One of the reasons Costa Rica has so many varied activities is thanks to the variety of the country itself! Costa Rica is considered a tropical country, but it features its own plethora of microclimates. Each of these destinations – which might be separated by only a few hours of driving – feature their own unique and unforgettable adventures. There are hot springs tucked away in lush rainforests, hanging bridges over misty cloud forests, palm-tree studded white-sand beaches, dramatic seaside cliffs, the arid rolling hills of Guanacaste – there’s no end to the experiences! Visit Arenal Volcano and wonder at a massive volcano and surrounding verdant rainforest, and then the next day you might find yourself only a few hours away relaxing on Papagayo’s white sand beaches, watching the kids stand-up paddleboard, or kayaking among the mangrove jungles of Tortuguero. When asked about favorite activities, each of our Travel Experts’ has a different answer – or multiple! Picking and choosing what to experience in Costa Rica can be a trial just thanks to the number of options, but our Travel Experts are happy to help you plan your perfect escape!
With the mind-boggling amounts of biological and cultural variety in Costa Rica, visitors often find themselves wanting to go back to experience something they missed on their last trip. From its classic Latin American beaches to its diverse jungles and cultures, Costa Rica is a destination that families, newlyweds, adventure-seekers and nature lovers alike can enjoy again and again.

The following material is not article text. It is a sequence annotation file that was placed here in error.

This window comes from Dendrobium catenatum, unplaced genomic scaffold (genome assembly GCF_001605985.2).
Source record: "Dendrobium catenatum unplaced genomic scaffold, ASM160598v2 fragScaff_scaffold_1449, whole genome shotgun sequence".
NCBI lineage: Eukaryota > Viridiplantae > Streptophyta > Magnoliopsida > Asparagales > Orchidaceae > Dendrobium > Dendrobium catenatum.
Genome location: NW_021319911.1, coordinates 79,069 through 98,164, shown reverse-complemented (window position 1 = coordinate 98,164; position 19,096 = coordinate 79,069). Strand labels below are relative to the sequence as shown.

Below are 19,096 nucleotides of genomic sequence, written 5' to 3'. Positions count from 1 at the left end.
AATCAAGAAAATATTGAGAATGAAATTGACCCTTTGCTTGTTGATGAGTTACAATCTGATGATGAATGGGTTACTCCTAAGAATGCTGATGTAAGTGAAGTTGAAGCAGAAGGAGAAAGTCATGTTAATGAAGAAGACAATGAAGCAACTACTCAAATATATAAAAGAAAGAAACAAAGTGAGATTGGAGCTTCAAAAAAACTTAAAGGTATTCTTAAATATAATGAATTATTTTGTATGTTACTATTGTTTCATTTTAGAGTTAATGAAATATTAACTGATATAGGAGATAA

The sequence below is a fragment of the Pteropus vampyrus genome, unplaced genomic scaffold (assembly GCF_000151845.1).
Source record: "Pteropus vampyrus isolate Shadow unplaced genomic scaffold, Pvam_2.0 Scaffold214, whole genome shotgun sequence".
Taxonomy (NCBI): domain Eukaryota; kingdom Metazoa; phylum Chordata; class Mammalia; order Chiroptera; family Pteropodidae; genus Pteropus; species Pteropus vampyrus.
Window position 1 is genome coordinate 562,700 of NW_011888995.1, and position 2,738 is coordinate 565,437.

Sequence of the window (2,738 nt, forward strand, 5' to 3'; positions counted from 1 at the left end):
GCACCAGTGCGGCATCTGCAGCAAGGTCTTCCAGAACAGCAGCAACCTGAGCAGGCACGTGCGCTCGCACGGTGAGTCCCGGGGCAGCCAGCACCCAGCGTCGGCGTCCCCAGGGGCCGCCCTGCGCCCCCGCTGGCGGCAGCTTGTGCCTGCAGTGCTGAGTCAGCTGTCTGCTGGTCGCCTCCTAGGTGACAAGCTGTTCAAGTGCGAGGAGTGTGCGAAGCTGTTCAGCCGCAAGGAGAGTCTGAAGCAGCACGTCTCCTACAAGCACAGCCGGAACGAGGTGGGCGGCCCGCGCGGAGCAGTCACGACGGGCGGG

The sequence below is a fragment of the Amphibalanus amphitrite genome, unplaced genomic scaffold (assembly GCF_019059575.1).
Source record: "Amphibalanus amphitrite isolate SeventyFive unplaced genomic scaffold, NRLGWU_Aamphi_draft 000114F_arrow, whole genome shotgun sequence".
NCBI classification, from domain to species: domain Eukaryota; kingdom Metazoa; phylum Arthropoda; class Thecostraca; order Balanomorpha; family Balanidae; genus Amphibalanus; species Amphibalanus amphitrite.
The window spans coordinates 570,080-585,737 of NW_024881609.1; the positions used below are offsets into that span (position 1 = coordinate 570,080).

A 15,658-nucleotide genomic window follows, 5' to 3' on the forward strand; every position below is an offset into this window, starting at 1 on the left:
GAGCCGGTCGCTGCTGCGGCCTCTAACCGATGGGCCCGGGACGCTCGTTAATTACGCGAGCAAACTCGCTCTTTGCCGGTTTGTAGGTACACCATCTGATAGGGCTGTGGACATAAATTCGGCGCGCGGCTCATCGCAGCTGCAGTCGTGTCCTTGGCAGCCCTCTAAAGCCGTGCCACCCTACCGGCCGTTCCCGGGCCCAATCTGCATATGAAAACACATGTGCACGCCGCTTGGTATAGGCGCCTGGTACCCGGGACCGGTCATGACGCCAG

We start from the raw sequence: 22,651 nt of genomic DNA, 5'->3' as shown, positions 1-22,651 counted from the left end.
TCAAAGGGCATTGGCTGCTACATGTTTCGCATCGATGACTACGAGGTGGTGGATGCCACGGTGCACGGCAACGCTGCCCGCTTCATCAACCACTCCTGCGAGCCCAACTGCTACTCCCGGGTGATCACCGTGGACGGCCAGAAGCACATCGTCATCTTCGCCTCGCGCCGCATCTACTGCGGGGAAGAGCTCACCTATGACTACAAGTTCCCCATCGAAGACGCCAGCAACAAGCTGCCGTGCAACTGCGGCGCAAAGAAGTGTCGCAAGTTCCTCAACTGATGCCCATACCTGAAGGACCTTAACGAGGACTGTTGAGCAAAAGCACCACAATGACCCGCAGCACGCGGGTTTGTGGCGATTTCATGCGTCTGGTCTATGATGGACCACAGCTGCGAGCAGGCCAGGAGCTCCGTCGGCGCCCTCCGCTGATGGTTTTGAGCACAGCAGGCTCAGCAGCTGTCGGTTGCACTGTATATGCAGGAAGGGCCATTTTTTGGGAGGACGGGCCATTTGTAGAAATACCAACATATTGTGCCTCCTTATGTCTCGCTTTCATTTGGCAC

Costa Rica was sparsely inhabited by indigenous peoples before coming under Spanish rule in the 16th century. It remained a peripheral colony of the empire until independence as part of the First Mexican Empire, followed by membership in the United Provinces of Central America, from which it formally declared independence in 1847. Since then, Costa Rica has remained among the most stable, prosperous, and progressive[peacock term] nations in Latin America. Following the brief Costa Rican Civil War, it permanently abolished its army in 1949, becoming one of only a few sovereign nations without a standing army.[16][17][18]
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